Editor’s Note: This was originally published for FANGORIA on October 31, 2003, and we’re proud to share it as part of The Gingold Files.

It’s easy to point out the moment where Suspended Animation loses its creepy hold on the emotions and just goes berserk. The first couple of reels follow movie animator Tom Kempton (Alex McArthur) as he joins a couple of buddies for a snowmobiling vacation in remote, wintry woods. When Tom heads off on his own and his vehicle breaks down, he seeks help at a house occupied by middle-aged sisters Vanessa (Laura Esterman) and Ann (Sage Allen). At first appearing sympathetic, the duo soon reveal themselves to be off the deep end and take Tom prisoner, taunting him with evidence of the fates of other men who have fallen into their clutches and promises that he’s going to join them.

Up to this point, director John Hancock (working from a script by his wife Dorothy Tristan) creates a sense of isolated rural fear akin to his 1971 cult classic Let’s Scare Jessica to Death. Allen and Esterman’s performances may suggest variations on Kathy Bates in Misery and Amanda Plummer in half the films she’s made respectively, but the actresses (Allen especially) bring distinctive brands of mania to their performances. Their terrorization of Tom and his attempts to wangle his way out of the situation create a solid sense of unease and successfully get under the viewer’s skin.

Then, at about the half-hour mark (and it’s not really giving too much away to reveal this), Tom’s buddies show up and rescue him, leading to a snowmobile chase that seems more appropriate to a James Bond film than the modest chiller Hancock and Tristan had previously been attempting. As if that wasn’t enough, they top the sequence off with an avalanche setpiece that’s so wildly out of scale with what has come before that it sends the movie right off the tracks. High concepts combining the elements of earlier hits may be all the rage in filmmaking right now, but “Misery meets XXX” just doesn’t work, and Suspended Animation never recovers.

As it turns out, Tom’s imprisonment and torture is just a setup for the meat of the movie, which focuses on how he deals with the trauma. He decides to exorcise the demons of Ann and Vanessa by making them the centerpiece villains of an animated feature, which suggests that either he’s capable of creating a full-length cartoon on his own, or a studio is willing to bankroll a filmmaker’s multimillion-dollar therapy-through-art. In any case, Tom’s movie isn’t the story’s focal point either; rather, it’s concerned mostly with his relationship with Clara (Maria Cina), whom Tom discovers is the daughter of one of his captors. Put up for adoption at a young age, Clara has no idea of her heritage; she’s more concerned with taking care of her teenaged son Sandor (Fred Meyers), who is showing every indication of being just as deranged as his grandmother and her sister.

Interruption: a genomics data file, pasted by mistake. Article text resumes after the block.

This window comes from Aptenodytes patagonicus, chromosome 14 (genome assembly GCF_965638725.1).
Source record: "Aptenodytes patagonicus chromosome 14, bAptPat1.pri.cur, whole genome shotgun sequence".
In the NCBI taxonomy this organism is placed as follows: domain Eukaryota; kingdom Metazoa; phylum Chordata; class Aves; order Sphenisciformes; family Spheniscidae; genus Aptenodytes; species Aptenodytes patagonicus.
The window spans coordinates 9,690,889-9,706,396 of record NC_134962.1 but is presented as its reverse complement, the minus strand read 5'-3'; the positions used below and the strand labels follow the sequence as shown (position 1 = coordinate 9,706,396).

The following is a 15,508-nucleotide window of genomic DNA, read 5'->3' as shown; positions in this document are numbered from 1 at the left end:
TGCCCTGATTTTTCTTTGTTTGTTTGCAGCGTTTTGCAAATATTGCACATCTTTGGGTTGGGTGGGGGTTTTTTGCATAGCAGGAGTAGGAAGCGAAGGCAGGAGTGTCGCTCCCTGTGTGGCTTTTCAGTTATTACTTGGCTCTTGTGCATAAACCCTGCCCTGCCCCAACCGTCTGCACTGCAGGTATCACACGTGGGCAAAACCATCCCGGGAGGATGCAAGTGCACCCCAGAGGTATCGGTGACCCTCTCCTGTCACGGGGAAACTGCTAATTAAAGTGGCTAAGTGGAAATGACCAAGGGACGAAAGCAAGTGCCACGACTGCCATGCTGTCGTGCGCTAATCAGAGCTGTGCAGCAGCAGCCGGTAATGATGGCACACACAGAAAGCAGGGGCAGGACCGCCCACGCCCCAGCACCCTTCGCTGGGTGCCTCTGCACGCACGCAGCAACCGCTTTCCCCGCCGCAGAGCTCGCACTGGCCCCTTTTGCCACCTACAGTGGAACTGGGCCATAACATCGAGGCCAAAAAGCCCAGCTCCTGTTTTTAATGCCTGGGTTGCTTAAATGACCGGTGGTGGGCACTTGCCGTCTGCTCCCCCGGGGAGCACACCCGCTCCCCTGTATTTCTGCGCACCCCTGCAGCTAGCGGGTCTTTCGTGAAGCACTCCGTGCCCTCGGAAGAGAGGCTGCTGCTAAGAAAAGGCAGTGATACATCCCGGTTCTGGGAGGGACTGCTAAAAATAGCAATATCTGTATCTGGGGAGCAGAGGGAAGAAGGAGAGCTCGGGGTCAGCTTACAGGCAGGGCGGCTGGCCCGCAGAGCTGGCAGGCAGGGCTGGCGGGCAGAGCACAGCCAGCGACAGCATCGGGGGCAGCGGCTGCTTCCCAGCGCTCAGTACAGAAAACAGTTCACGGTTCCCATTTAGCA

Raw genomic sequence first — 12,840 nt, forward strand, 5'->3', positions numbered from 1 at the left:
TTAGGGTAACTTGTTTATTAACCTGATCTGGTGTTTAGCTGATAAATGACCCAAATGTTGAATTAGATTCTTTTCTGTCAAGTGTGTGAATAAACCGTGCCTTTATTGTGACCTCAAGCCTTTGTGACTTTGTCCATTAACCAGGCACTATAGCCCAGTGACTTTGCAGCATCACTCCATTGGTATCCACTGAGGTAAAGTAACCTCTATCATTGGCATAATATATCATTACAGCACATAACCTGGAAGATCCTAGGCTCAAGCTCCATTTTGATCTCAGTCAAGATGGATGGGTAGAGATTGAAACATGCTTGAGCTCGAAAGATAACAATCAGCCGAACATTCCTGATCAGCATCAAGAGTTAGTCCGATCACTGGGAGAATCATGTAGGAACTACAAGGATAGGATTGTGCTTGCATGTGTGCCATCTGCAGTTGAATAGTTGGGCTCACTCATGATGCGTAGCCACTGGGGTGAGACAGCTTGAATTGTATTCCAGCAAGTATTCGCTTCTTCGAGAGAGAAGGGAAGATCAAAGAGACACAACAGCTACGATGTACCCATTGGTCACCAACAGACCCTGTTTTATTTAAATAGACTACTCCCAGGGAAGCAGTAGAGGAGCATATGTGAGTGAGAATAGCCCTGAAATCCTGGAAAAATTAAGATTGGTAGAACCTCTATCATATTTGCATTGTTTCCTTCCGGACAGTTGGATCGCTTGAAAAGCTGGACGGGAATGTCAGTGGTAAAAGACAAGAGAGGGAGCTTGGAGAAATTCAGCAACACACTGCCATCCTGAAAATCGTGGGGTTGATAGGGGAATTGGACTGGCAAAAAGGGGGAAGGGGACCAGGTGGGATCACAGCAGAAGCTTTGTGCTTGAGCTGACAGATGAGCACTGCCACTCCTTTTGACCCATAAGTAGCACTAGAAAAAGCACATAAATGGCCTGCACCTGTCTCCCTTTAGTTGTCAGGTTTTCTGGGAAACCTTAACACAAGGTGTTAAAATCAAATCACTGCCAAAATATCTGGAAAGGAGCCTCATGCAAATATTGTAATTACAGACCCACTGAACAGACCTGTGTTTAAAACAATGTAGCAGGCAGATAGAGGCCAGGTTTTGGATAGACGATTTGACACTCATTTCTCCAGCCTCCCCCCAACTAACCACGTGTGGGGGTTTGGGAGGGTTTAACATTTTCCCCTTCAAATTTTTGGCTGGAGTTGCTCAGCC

Hancock and Tristan are on to something here—the way madness is passed down through the generations, and whether a brutal personal history can be prevented from repeating itself. Yet even given Suspended Animation’s distended 114-minute running time, the duo don’t explore the idea with much depth; Sandor possessing the same dementia as Ann and Vanessa comes off more as coincidence than inevitability. While his direction is technically tight and efficient (with hi-def 24p videography by Misha Suslov that looks as filmlike as any tape-to-celluloid transfer I’ve seen), Hancock’s pace flags, and his approach is too literal, making the story’s unusual turns seem overstated when they might have benefitted from a more off-kilter filmmaking style. In this context, the more extreme/gross-out moments (a severed penis in a jar, Sandor popping and eating a zit) play more as desperately vulgar than legitimately unsettling.

But the final, very long nail in this movie’s coffin is the climactic sequence, which hinges on a predictable plot twist and is rife with histrionics and unbelievable actions on the part of its characters. For a movie that concerns itself with human behavior, Suspended Animation loses its grasp of how people might realistically react to a crisis situation. It’s a shame, because Hancock and Tristan started out with the right idea of creating a modern American Gothic of warped family values. What they’ve wound up with, unfortunately, is a movie as dysfunctional as most of its characters.

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